To a good extent the same is true with the relationship between God and his people. When we were helpless infants he fed us milk and did everything for us. But as we grow in him, he teaches us how to exercise authority over our flesh by his Spirit and thus to walk in holiness.
Romans 8:13 …if by the Spirit you put to death the misdeeds of the body, you will live.
Titus 2:11-12 For the grace of God has appeared that offers salvation to all people. It teaches us to say “No” to ungodliness and worldly passions, and to live self-controlled, upright and godly lives in this present age,
We no longer simply “trust the Lord” to keep us from sinning and leave it at that. Rather we have learned with authority “to say ‘no’ to ungodliness and worldly passions, and to live self-controlled, upright and godly lives in this present age.” We become like the Lord himself by the power of the Holy Spirit in us. That should be the end result of truly “trusting the Lord” in a scriptural way.
Authority over disease and demons
Similarly, the Lord has given his disciples a measure of authority over disease and demons, especially to be used in proclaiming the kingdom of God to the lost.
Luke 9:1-2 When Jesus had called the Twelve together, he gave them power and authority to drive out all demons and to cure diseases, and he sent them out to proclaim the kingdom of God and to heal the sick.
But Christians are almost never taught to heal the sick as Jesus did. In some evangelical circles it is deemed heretical. Instead all we do is to pray to God for the sick, asking him and trusting to him perform the miracle while we simply wait on him.
How would we feel if our fully grown children sit around the house and wait for us to do everything for them as we did when they were infants? Would we acquiesce to their requests and thus reinforce their behavior? Of course not. No wonder we see such few miracles when we trust God and ask Him to heal the sick, but we ourselves do not lift a finger to heal the sick as Jesus commanded.
Many of us are still spiritual infants
In the important areas of authority over the works of our flesh and over disease and demons, most Christians are still spiritual infants even after having gone to church for years and years. The reason is because in these areas they have been given only milk to drink. We have not been taught that in the areas of our lives where the Lord has entrusted authority to us, we are to take responsibility and get the job done by the power of the Spirit in us. We do not simply “leave it up to God” and sit around helplessly. No. Rather, we take active authority over the works of our flesh and say “no” to it; we take authority over diseases and demons, rebuking them harshly and commanding healing in Jesus’ name—especially when sharing the gospel with the lost.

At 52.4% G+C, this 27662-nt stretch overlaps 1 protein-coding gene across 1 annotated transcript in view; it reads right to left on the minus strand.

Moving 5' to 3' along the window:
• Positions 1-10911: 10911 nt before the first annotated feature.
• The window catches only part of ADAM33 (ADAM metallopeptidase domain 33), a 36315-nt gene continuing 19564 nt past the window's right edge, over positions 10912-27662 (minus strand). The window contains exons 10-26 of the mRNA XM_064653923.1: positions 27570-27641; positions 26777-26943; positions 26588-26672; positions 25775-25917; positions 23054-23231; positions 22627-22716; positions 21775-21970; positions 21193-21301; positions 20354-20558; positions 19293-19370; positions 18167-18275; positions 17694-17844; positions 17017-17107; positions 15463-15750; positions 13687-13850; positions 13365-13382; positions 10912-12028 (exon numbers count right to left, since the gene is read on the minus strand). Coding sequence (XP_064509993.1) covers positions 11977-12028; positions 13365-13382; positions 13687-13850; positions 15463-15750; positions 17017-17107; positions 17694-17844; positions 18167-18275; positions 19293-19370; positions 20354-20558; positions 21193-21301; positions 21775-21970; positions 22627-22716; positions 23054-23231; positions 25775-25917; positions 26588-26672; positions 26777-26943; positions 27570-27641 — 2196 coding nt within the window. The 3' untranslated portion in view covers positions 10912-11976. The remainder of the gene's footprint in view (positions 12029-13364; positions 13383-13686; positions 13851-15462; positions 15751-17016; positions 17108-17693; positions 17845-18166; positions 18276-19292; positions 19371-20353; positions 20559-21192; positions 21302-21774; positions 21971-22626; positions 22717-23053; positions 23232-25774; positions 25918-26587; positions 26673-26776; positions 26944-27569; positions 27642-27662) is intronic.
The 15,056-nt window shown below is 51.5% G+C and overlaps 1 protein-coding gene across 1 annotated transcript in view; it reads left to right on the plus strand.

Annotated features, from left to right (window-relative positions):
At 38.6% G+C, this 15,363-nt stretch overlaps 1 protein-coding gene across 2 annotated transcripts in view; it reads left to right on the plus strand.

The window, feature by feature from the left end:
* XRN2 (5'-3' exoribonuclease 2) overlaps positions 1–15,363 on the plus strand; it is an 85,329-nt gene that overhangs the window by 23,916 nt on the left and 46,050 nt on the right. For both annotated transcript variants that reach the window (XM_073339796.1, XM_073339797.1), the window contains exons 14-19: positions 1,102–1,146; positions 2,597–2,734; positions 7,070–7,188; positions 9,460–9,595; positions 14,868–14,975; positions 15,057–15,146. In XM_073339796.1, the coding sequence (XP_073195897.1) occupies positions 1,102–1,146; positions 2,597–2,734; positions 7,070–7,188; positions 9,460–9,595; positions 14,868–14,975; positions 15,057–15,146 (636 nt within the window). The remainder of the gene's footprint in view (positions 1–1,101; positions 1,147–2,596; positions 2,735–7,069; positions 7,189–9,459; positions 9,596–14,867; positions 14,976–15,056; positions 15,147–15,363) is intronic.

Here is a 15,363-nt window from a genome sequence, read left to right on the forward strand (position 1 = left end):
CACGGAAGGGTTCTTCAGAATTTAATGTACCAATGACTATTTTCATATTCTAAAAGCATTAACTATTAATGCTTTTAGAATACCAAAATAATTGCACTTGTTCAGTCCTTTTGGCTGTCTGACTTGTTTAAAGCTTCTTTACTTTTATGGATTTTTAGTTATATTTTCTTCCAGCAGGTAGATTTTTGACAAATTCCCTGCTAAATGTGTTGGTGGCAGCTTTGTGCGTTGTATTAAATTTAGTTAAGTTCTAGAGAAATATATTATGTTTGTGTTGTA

Luke 10:1, 9 After this the Lord appointed seventy-two others and sent them two by two ahead of him to every town and place where he was about to go. …Heal the sick who are there and tell them, ‘The kingdom of God has come near to you.’
If we truly “trust the Lord”, we will learn to obey his commands—especially in the areas of holy living and sharing the gospel with power. We will become like Jesus in holiness and in power, in word and in deed. It pleases the Lord when we abound in the fruit of the Holy Spirit in our personal lives—love, joy, peace, patience, goodness, kindness, faithfulness, gentleness, and self-control—as well as minister to others in the power of the Spirit to produce good fruit for the kingdom of God.